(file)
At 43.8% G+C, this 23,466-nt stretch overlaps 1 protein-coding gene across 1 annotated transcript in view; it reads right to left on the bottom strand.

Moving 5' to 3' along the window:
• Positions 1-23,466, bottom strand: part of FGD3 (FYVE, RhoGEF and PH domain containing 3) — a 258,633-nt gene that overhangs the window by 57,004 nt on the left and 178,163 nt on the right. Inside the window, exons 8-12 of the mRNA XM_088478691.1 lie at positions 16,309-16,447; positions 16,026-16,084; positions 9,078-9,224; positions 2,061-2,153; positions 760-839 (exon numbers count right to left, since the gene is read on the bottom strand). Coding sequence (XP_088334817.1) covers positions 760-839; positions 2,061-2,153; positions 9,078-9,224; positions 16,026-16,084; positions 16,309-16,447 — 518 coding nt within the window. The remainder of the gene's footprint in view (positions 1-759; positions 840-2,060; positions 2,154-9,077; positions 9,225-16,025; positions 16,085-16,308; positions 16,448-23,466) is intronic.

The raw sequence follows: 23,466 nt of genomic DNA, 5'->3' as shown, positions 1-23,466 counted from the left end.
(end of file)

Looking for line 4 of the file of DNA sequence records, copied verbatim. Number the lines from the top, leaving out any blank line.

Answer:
The raw sequence follows: 23,466 nt of genomic DNA, 5'->3' as shown, positions 1-23,466 counted from the left end.